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Lynn Bowden Jr – Wide Receiver – Kentucky Wildcats

(Britney Howard | Staff)

One of the most dynamic players this draft has to offer is in Lynn Bowden Jr. The former high school quarterback changed positions multiple times at his time with Kentucky. He played wide receiver, wildcat running back and even moved back to quarterback his senior year. He is extremely versatile and dangerous with the ball in his hands, which is why he also returned kicks. It’ll be interesting to see how NFL teams view the jack-of-all trades player. Bowden is likely going to be a shifty receiver, who is an incredible route runner. He has a natural feel for the game and was the heart and soul of the Wildcats offense. Moving to quarterback might hurt his draft stock a bit, but versatility isn’t a bad thing. He just has a knack for making plays and his vision is incredible.

Chase Claypool – Wide Receiver – Notre Dame Fighting Irish

(Britney Howard | Staff)

Chase Claypool is one of the largest receivers in this draft, standing 6’4, 238 pounds. He managed to carry that weight to a 4.42 forty yard dash, put 225 pounds up on bench 19 times and added a 40.5 inch vertical. He raised his salary quite a bit at the combine. He really is a freakish athlete. He uses his size and strength to create separation and has a massive catch radius that corners will have trouble covering. He is a dog in the run game. Would love to see him transition to tight end, where I believe his size and athleticism can really be put to use. He had 13 touchdowns his senior year. Not the most agile guy, but that is about what you expect for a player his size. He has issues cleanly getting off press and tries to muscle through, though it will throw off timing. Claypool has been mocked in the third round, but he could go much higher.

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Adam Troutman – Tight End – Dayton Flyers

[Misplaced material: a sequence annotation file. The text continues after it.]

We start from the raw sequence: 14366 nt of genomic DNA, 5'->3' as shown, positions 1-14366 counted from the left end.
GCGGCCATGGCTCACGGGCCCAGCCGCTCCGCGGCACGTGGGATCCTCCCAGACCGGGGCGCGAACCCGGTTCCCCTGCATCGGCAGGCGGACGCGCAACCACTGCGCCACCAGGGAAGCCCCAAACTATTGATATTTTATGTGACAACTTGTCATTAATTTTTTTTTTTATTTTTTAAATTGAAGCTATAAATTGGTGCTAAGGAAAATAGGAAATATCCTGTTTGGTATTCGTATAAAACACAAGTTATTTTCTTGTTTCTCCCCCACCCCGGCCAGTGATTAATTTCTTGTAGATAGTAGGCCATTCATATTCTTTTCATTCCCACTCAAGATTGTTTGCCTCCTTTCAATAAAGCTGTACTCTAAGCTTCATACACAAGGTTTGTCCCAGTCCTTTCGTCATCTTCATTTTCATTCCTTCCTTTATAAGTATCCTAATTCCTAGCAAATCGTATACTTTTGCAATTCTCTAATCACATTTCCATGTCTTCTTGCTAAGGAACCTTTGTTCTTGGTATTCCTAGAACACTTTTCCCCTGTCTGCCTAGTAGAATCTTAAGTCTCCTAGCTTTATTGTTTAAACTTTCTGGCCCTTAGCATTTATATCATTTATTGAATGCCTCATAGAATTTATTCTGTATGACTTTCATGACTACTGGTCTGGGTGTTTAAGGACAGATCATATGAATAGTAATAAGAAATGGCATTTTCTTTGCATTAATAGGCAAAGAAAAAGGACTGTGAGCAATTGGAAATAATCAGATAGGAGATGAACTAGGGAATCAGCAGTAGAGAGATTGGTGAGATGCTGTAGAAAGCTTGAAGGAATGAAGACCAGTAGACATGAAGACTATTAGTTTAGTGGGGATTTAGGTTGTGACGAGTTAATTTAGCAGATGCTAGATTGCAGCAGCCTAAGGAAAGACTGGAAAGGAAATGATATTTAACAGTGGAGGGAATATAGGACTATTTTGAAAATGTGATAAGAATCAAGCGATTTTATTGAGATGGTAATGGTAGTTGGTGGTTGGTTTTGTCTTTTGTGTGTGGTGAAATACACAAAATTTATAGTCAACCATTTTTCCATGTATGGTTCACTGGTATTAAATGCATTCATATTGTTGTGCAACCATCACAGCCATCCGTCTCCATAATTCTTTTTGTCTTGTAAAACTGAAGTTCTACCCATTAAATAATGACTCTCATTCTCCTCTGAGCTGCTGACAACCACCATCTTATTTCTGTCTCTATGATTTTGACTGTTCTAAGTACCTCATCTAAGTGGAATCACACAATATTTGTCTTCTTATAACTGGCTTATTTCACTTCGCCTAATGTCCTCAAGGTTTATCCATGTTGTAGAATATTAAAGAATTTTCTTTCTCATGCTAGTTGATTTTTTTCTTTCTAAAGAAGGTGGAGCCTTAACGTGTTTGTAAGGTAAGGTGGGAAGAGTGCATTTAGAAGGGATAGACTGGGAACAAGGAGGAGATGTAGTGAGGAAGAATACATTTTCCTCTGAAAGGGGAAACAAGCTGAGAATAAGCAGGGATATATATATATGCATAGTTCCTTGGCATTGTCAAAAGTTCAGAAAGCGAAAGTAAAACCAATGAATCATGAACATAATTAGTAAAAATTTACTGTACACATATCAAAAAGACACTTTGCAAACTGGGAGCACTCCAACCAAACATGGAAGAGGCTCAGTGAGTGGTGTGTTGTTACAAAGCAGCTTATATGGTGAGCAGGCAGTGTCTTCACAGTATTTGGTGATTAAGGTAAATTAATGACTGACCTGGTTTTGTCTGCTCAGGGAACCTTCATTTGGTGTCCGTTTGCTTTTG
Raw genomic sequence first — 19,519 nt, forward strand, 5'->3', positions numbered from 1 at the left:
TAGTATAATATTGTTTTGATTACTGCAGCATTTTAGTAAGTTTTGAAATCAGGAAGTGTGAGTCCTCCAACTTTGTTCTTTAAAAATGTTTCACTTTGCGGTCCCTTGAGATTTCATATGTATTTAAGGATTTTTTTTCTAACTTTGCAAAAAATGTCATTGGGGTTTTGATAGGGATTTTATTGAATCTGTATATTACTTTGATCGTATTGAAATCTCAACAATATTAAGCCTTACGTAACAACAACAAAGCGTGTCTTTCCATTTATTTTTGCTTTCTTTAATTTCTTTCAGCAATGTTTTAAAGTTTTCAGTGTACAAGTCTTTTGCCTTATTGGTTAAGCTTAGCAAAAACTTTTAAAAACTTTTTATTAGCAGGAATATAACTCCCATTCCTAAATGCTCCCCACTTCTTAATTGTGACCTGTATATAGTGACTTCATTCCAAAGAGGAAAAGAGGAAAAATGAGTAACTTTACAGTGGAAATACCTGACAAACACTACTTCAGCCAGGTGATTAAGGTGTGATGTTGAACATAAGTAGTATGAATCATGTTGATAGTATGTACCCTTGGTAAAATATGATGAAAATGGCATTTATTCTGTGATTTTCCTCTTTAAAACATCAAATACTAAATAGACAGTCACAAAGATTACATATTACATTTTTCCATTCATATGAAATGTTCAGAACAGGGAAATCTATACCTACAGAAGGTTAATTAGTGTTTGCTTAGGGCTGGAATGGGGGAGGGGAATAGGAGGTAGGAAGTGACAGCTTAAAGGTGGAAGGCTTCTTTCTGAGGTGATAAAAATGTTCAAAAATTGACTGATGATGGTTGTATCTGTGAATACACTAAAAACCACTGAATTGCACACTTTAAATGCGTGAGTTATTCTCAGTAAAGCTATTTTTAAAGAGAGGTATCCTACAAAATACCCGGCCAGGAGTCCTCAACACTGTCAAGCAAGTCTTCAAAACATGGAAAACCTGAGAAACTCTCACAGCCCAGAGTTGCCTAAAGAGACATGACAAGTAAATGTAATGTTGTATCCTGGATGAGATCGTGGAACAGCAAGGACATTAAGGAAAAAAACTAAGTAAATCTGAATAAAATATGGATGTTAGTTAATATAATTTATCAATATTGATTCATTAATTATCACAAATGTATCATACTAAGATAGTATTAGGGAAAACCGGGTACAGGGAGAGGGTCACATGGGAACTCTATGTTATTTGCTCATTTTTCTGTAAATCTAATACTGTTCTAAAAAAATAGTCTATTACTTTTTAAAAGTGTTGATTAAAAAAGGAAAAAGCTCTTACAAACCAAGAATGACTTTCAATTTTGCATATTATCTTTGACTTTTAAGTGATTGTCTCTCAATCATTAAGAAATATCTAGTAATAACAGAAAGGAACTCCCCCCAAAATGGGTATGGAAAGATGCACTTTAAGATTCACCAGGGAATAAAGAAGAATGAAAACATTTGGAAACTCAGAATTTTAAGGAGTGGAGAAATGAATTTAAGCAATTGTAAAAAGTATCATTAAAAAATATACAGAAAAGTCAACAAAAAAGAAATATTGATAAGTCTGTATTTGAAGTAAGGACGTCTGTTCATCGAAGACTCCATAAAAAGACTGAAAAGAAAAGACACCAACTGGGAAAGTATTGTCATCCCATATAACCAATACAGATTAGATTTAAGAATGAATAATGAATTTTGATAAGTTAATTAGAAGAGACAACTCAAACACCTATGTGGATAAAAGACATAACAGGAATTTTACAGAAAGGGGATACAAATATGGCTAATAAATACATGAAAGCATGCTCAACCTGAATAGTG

(Britney Howard | Staff)

Not many players from FCS schools are hyped up the way that Adam Troutman is. He is a big bodied receiver who was given many opportunities at Dayton. He has the size of your prototypical tight end, and pretty effective as a run blocker. His strength will need to be addressed, but he does a great job of walling off defenders. Being a former quarterback should help him read defenses from a different point of view. He has the ability to create separation from linebackers, but could struggle against safeties who are more athletic and faster. He will use basketball moves to box out defenders to make tough grabs. He had over 900 yards and 14 touchdown grabs as a senior, which is phenomenal production, even against inferior production. Likely an early third-round pick with a lot of upside, who could hear his name toward the end of the second round. Could carve out a nice role, but will likely take some time to develop and should get plenty of opportunities on special teams.

Antonio Gandy-Golden – Wide Receiver – Liberty Flames

NATHAN J FISH/SUN-NEWS

Big, strong receiver who plays extremely aggressive. Doesn’t have a ton of speed or agility, but his routes are crisp and he has a knack for getting open. He is slippery to bring down and runs hard. Played mostly outside, but he knows how to stay in the middle of zones. Uses his strength to beat press and has a nice stutter-step. Can snag catches up top and will come down with contested catches. He’s a beast in the run game and he will eliminate corners from the play. Lower level competition might inflate stats a bit, but he put up monster numbers. Has back to back years of 1000 yards receiving. Great hands and uses them rather then his body to catch. Doesn’t elevate, but still has the height advantage. He is very similar to Devin Funchess in terms of skill sets and I would say that’s about what you should expect at the next level.

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Bryan Edwards – Wide Receiver – South Carolina Gamecocks

(AP Photo/Richard Shiro)

Not the fastest receiver in terms of straight line speed, but agile enough to work underneath. Has the right blend of size and footwork to be a decent route runner and jump ball specialist. Can be very creative with his release at the line of scrimmage. Would like to see him attack the ball in the air more, but he is a reliable third down target. Sells out on misplaced throws. He is extremely physical with the ball in his hands. If he doesn’t break the tackle, he is falling down with positive yardage. Injuries are a bit of a concern. He is a four year starter at an SEC school which says something. Focus drops are a concern, but they are limited. One of the lesser known receivers in the draft who is extremely talented and under-the-radar.

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